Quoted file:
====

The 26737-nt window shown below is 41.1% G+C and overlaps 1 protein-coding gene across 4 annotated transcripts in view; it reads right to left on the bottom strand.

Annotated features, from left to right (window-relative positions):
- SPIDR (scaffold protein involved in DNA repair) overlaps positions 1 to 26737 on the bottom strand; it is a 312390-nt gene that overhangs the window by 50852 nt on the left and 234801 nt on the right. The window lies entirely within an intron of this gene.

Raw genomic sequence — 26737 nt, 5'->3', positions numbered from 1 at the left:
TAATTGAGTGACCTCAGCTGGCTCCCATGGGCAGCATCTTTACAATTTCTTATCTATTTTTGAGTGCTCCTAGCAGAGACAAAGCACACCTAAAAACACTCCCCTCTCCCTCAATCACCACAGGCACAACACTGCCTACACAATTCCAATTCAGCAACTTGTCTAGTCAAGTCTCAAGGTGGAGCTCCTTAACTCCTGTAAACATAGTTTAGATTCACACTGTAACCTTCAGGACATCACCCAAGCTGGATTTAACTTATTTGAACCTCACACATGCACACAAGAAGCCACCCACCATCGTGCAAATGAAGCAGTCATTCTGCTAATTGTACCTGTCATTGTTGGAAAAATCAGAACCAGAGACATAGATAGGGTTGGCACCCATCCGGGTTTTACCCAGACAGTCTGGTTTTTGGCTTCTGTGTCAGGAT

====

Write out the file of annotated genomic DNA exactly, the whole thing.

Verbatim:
The 26737-nt window shown below is 41.1% G+C and overlaps 1 protein-coding gene across 4 annotated transcripts in view; it reads right to left on the bottom strand.

Annotated features, from left to right (window-relative positions):
- SPIDR (scaffold protein involved in DNA repair) overlaps positions 1 to 26737 on the bottom strand; it is a 312390-nt gene that overhangs the window by 50852 nt on the left and 234801 nt on the right. The window lies entirely within an intron of this gene.

Raw genomic sequence — 26737 nt, 5'->3', positions numbered from 1 at the left:
TAATTGAGTGACCTCAGCTGGCTCCCATGGGCAGCATCTTTACAATTTCTTATCTATTTTTGAGTGCTCCTAGCAGAGACAAAGCACACCTAAAAACACTCCCCTCTCCCTCAATCACCACAGGCACAACACTGCCTACACAATTCCAATTCAGCAACTTGTCTAGTCAAGTCTCAAGGTGGAGCTCCTTAACTCCTGTAAACATAGTTTAGATTCACACTGTAACCTTCAGGACATCACCCAAGCTGGATTTAACTTATTTGAACCTCACACATGCACACAAGAAGCCACCCACCATCGTGCAAATGAAGCAGTCATTCTGCTAATTGTACCTGTCATTGTTGGAAAAATCAGAACCAGAGACATAGATAGGGTTGGCACCCATCCGGGTTTTACCCAGACAGTCTGGTTTTTGGCTTCTGTGTCAGGAT